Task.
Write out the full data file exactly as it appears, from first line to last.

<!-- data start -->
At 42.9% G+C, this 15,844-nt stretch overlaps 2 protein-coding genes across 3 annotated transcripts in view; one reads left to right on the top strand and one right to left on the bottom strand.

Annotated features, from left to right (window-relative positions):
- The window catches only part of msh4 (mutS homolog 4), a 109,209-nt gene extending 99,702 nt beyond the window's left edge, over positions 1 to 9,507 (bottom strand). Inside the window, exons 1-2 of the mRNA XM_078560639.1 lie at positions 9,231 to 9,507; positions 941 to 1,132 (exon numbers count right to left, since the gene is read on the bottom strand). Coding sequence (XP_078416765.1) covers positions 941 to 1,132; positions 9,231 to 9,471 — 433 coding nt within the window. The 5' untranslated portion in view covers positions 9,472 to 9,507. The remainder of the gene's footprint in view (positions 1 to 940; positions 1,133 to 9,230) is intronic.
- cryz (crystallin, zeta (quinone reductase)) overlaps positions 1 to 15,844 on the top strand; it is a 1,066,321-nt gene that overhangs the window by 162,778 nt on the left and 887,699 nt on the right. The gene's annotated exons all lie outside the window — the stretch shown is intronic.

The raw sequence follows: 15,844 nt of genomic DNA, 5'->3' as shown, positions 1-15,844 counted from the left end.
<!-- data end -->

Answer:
At 42.9% G+C, this 15,844-nt stretch overlaps 2 protein-coding genes across 3 annotated transcripts in view; one reads left to right on the top strand and one right to left on the bottom strand.

Annotated features, from left to right (window-relative positions):
- The window catches only part of msh4 (mutS homolog 4), a 109,209-nt gene extending 99,702 nt beyond the window's left edge, over positions 1 to 9,507 (bottom strand). Inside the window, exons 1-2 of the mRNA XM_078560639.1 lie at positions 9,231 to 9,507; positions 941 to 1,132 (exon numbers count right to left, since the gene is read on the bottom strand). Coding sequence (XP_078416765.1) covers positions 941 to 1,132; positions 9,231 to 9,471 — 433 coding nt within the window. The 5' untranslated portion in view covers positions 9,472 to 9,507. The remainder of the gene's footprint in view (positions 1 to 940; positions 1,133 to 9,230) is intronic.
- cryz (crystallin, zeta (quinone reductase)) overlaps positions 1 to 15,844 on the top strand; it is a 1,066,321-nt gene that overhangs the window by 162,778 nt on the left and 887,699 nt on the right. The gene's annotated exons all lie outside the window — the stretch shown is intronic.

The raw sequence follows: 15,844 nt of genomic DNA, 5'->3' as shown, positions 1-15,844 counted from the left end.